The Chateau de Chantilly, located about 30 minutes north of Paris, is actually two mansions--the Petit Chateau, which dates from the mid-16th century, and the Grand Chateau, which was destroyed during the French Revolution and rebuilt in the mid-19th century. Both structures as well as the grounds and adjacent art museum make a delightful diversion from fast-paced Parisian life.
History of Chantilly
The estate of Chantilly dates back to the mid-16th century and was the ancestral home of the Montmorency family. One of the chateau's most noted owners was Louis, Prince of Conde, who inherited the property from his mother. The estate was deeded to the Insitut de France in 1897, which opened it to the public as a museum.
Chantilly has hosted some illustrious guests over the centuries. Madame de Sevigne wrote some of her famous letters from here. Moliere had one of his plays produced here. Even James Bond visited Chantilly, in the movie "A View to a Kill."
The two buildings, set in a kind of triangle formation surrounded by a lake, have more than four dozen rooms between them. Those open to the public include the Prince apartments, the billiard room, the Captain's court and the Hall of Honor.
The chateau's art gallery, the Conde Museum, contains more than 800 art works and is one of the most extensive art collections in France. Highlights include works by Raphael, Watteau, Botticelli and Fra Angelico. The library of the Petit Chateau, also open to the public, contains more than 12,500 volumes, including a Gutenburg Bible.
The chateau features two public restaurants--La Table du Connetable and Le Jardin D'Hiver. Both make use of the abundance of local produce and game. Le Jardin D'Hiver features outdoor seating during the summer months.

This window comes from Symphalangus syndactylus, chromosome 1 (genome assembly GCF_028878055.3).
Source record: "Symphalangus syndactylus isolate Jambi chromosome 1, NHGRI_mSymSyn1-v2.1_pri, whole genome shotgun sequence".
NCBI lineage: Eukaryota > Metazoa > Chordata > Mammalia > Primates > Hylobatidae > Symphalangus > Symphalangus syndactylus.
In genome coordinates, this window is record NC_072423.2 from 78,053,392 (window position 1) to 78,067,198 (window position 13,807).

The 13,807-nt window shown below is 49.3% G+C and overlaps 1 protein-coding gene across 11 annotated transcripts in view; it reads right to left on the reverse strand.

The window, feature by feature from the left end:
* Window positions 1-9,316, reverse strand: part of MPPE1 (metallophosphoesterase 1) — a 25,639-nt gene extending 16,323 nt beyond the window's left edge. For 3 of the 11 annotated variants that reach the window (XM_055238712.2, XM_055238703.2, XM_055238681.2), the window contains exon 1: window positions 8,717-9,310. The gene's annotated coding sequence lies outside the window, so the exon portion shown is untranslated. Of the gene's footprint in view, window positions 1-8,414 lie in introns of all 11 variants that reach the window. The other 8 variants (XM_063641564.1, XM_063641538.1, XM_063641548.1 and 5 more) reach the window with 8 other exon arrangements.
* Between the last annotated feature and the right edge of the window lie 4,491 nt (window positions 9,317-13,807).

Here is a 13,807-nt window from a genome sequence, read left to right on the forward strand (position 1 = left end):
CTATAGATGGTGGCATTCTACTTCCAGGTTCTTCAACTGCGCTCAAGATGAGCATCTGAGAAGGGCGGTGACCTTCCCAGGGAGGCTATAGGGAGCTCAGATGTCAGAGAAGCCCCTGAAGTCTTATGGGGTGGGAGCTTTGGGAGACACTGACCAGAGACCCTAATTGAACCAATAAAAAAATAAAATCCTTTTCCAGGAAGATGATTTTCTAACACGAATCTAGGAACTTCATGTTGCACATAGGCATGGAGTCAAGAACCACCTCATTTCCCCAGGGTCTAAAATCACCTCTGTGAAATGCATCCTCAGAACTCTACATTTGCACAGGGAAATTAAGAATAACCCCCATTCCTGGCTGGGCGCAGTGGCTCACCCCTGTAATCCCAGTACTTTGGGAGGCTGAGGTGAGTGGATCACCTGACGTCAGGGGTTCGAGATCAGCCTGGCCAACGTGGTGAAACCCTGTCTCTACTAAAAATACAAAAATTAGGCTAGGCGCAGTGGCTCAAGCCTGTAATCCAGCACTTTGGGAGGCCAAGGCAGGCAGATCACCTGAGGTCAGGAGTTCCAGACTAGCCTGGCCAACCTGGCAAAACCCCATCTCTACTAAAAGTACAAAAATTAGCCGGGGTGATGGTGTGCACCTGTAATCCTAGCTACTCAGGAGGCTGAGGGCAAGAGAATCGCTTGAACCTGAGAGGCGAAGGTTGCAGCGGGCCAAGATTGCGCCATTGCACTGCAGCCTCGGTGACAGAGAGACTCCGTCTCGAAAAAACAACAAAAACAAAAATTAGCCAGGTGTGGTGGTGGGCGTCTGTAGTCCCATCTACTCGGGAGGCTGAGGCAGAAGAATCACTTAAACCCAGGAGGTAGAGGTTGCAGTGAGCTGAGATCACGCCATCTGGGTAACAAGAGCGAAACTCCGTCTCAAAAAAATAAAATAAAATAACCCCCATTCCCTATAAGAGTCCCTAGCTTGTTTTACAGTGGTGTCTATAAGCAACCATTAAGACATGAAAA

The grounds of the Chateau de Chantilly include formal, parterre gardens; a large stable area; and a 284-acre park. Highlights of the gardens include royal tennis courts, the living horse museum and racetrack, a children's playground and the French-style gardens, originally designed by Le Notre.
Visiting the Chateau de Chantilly
The Chateau de Chantilly is open Wednesday through Sunday from February through December. One admission ticket includes the chateau, the stables and the grounds. Audio tours are available in English for the Conde Museum. In addition, the chateau offers a variety of guided tours in English, including "Masterpieces of the Conde Museum," "The Architecture of the Chateau" and "The Grand Stables."
Staying at the Chateau de Chantilly
The Chateau de Chantilly recently opened its own hotel--the Auberge du Jeu de Paume--so you can fully immerse yourself in the ambiance of Chantilly. Located on the Chantilly grounds, the 92-room luxury hotel features the style and decor of a 18th-century mansion with the modern conveniences of wireless Internet access, flat-screen television sets and air conditioning. Some units feature balconies or terraces overlooking the property. The hotel is served by the estate's two restaurants. Auberge du Jeu de Paume has its own spa, where you can swim in the heated pool, enjoy a Turkish bath or indulge yourself with one of dozens of beauty treatments.
Chantilly also offers a polo grounds and a children's riding club. The area surrounding the Chateau de Chantilly estate features two theme parks--Parc Asterix and Mer de Sable--as well as a championship, 18-hole golf course.
Visiting France with the Barge Connection
A visit to the Chateau de Chantilly makes a great excursion before or after a barge cruise in northern France. Although miles away in ambiance, the estate is just 25 miles from Charles de Gaulle Airport in Paris.
The Barge Connection, a California-based travel company that specializes in creating memorable barge vacations, is one of the leading barge cruise companies in the United States. Founded in 1998, our company excels at matching clients with the perfect barge cruise for their budget, interests and lifestyle. We take care of all of the details, even pre or post-cruise excursions like a visit to Chantilly.